Finnish marine systems company Wartsila said it has received a huge response to its plan to capture carbon from ship exhausts.
This comes after the technology company said in March that it was working on a way to directly tackle CO2 emissions in the future.
Emissions would be captured at the point of exhaust, potentially linked to scrubbers, the company said.
"We have been totally overwhelmed, with customers saying 'yes please'," marine systems president Tamara de Gruyter told TradeWinds.
"If we'd had a product, we would have had an even better Q1!"
De Gruyter said Wartsila sees a need for carbon capture, and the purpose of announcing its plans was to spur talks with customers.
Time to brainstorm
The company wants to "brainstorm" ideas about what such a system could look like, she added.
De Gruyter said there would need to be some pre-treatment of exhaust gases before the carbon could be removed.
"It's the next big thing, but it's not something you'll do in the next few months," the president said.
"It was nice to see this kind of positive reaction from the market. Customers even asked, can I co-invest, or said, can we help you?"
Wartsila has conducted extensive research and development to explore how capture could work, building on knowledge gained from reducing sulphur output.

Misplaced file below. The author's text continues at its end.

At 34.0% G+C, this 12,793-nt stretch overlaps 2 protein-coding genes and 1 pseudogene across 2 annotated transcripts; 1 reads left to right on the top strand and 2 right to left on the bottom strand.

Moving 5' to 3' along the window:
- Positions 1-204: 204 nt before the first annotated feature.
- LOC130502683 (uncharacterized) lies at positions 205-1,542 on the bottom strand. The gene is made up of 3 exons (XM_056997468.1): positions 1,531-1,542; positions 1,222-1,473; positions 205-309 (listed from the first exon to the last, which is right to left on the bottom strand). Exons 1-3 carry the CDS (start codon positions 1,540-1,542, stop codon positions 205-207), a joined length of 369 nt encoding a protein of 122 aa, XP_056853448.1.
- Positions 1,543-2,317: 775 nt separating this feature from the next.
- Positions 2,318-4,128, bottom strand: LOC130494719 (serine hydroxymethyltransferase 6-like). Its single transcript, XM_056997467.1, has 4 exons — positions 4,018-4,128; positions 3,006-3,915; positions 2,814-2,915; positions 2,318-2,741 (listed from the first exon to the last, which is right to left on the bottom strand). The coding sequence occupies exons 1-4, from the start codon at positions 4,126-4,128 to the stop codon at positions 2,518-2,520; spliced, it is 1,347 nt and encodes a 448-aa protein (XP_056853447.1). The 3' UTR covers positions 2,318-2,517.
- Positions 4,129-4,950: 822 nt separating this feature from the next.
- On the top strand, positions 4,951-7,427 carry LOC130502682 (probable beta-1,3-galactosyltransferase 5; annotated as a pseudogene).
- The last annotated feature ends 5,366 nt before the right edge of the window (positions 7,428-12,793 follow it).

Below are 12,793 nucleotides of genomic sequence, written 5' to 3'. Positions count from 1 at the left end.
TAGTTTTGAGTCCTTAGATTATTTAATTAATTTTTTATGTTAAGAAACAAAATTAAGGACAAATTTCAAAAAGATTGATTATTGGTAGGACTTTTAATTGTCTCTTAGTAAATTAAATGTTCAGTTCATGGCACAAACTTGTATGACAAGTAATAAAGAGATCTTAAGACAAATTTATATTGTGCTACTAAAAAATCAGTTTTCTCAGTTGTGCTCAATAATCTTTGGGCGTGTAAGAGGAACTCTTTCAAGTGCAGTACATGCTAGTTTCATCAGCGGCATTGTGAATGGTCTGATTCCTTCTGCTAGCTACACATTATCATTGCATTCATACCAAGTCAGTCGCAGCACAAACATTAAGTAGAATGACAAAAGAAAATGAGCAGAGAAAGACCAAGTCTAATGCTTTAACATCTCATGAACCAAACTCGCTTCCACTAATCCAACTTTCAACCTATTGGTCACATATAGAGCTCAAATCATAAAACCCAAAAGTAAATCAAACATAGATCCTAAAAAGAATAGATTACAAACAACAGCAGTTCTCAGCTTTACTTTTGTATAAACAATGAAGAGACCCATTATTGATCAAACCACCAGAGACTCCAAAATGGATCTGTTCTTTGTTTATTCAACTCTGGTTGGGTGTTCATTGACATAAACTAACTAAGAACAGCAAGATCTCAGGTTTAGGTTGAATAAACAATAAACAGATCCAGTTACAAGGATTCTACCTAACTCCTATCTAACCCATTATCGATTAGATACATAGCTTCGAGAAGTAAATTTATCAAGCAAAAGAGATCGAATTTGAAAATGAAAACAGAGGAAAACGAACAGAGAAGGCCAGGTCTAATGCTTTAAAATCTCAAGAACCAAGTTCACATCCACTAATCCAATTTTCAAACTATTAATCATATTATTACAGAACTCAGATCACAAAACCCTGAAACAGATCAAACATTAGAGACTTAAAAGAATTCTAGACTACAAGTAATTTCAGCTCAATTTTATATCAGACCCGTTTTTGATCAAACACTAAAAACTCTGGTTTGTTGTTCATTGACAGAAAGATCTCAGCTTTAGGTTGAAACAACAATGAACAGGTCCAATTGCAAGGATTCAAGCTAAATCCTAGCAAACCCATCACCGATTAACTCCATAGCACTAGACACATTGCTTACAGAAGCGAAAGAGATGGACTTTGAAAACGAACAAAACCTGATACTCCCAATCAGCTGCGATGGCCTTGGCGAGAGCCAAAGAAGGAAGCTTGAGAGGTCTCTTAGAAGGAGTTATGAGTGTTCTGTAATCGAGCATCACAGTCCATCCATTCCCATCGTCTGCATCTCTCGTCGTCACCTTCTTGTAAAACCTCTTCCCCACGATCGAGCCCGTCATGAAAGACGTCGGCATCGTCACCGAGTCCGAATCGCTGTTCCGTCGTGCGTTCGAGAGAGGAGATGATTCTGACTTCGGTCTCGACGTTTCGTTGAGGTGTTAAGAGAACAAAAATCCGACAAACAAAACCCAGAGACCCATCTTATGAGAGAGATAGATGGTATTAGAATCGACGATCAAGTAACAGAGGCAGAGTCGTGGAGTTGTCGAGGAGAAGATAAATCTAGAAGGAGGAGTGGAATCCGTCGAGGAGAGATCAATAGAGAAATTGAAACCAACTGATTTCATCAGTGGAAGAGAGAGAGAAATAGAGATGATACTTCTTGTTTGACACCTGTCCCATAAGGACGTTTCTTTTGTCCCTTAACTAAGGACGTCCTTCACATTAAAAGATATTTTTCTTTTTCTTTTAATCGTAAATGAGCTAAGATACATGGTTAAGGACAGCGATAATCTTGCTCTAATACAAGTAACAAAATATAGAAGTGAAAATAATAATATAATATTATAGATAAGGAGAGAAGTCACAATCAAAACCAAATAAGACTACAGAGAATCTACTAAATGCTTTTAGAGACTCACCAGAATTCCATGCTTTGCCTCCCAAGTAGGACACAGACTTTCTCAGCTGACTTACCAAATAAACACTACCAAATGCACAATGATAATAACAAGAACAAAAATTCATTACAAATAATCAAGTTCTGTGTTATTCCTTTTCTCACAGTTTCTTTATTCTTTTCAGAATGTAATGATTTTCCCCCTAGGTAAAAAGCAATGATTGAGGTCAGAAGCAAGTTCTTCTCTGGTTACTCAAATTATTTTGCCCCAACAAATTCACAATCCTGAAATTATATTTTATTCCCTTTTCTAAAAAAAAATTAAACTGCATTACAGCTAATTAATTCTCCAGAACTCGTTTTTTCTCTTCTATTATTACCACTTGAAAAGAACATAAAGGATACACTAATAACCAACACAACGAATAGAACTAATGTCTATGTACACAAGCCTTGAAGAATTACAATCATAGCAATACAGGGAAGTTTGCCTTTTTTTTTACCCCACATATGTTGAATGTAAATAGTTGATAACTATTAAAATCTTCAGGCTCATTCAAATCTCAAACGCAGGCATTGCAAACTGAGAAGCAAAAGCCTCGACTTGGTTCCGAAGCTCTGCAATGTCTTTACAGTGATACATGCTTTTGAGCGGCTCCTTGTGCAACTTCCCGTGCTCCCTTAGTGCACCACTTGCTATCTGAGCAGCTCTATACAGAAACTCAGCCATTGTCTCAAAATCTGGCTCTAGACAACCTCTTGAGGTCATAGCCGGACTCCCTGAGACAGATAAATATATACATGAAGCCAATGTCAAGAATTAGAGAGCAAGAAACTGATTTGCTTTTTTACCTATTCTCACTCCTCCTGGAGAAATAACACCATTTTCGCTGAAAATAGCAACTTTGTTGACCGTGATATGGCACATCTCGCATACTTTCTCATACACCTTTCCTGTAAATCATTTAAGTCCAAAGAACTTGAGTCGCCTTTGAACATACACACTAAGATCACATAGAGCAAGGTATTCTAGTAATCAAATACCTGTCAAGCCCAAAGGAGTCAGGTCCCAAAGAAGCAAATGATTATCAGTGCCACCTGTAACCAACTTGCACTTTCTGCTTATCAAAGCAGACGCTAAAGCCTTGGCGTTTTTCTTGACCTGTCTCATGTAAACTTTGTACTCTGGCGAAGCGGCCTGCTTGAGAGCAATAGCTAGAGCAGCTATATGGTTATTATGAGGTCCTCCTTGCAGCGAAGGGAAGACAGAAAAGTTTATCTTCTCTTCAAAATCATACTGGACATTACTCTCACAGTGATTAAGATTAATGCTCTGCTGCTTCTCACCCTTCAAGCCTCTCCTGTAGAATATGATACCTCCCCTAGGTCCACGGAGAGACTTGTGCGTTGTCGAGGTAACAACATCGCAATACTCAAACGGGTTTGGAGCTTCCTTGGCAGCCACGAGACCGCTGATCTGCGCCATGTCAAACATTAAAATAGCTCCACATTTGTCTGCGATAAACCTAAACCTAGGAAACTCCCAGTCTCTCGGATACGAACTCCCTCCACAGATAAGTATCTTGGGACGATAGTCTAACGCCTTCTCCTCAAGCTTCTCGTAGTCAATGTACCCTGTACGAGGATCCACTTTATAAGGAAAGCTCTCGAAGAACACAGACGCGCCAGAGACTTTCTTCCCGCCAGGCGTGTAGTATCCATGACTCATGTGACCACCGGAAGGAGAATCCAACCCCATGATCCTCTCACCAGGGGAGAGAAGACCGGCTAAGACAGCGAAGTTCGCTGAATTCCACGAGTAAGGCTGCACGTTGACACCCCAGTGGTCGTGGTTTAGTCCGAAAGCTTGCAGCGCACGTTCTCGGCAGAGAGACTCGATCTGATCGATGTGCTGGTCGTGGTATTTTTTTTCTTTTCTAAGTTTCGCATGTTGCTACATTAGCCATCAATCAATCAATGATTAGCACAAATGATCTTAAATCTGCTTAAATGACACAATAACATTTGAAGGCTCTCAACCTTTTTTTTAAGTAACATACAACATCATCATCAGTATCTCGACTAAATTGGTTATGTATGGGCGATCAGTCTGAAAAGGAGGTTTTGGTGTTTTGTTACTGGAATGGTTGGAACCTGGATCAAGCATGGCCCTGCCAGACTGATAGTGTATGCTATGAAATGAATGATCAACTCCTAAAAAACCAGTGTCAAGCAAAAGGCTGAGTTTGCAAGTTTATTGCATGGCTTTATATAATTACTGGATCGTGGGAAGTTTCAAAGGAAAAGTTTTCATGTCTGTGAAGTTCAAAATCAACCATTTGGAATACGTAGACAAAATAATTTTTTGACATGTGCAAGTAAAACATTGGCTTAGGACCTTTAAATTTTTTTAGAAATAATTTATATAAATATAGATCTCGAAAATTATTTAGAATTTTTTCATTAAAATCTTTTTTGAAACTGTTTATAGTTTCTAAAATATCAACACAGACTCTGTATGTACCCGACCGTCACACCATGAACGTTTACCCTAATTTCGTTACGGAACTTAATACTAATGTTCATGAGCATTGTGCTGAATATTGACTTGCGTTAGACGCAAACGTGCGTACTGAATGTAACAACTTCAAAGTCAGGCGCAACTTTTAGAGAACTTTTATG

To further accelerate this process, the company is installing a 1-MW pilot plant at its test facility in Moss, Norway, allowing a range of scenarios and conditions to be tested.
Clamour for scrubbers
Wartsila said the price differential between high and low-sulphur fuels rose above $100 per tonne in early January and remained at that level during the first quarter, following the increase in crude oil prices.
But the scrubber retrofit market is still characterised by a high degree of uncertainty, mostly due to the limited visibility on future fuel price spreads, the company added.
De Gruyter said the fuel spread is "not stable for long enough" to restart retrofit orders.
"But with this big boom in new containership ordering, a large part of that — more than half — has scrubbers," she said.
"So actually what we see is we get a lot of orders for newbuild vessels, and of course we have a huge pipeline. At this moment, it's almost a challenge how to get the quotes out.
"There is still the opportunity of retrofitting, but that's a bit further out."
From hardware to software
Sean Fernback, president of Wartsila's voyage division, said the group is expecting an uptick in service retrofits coming into the third quarter.
"We are pretty confident things will stat to move for automation and navigation systems," he added.
Fernback revealed Wartsila had encountered problems getting on board ships during the pandemic to fit the hardware for its Fleet Operations Solution platform, leaving it with a backlog of 194 vessels.
"It was very frustrating, but we had a quick flip around of what we could do and said why don't we get around the hardware?" Fernback said.
The company is now installing a browser-based version, allowing officers to download what they need.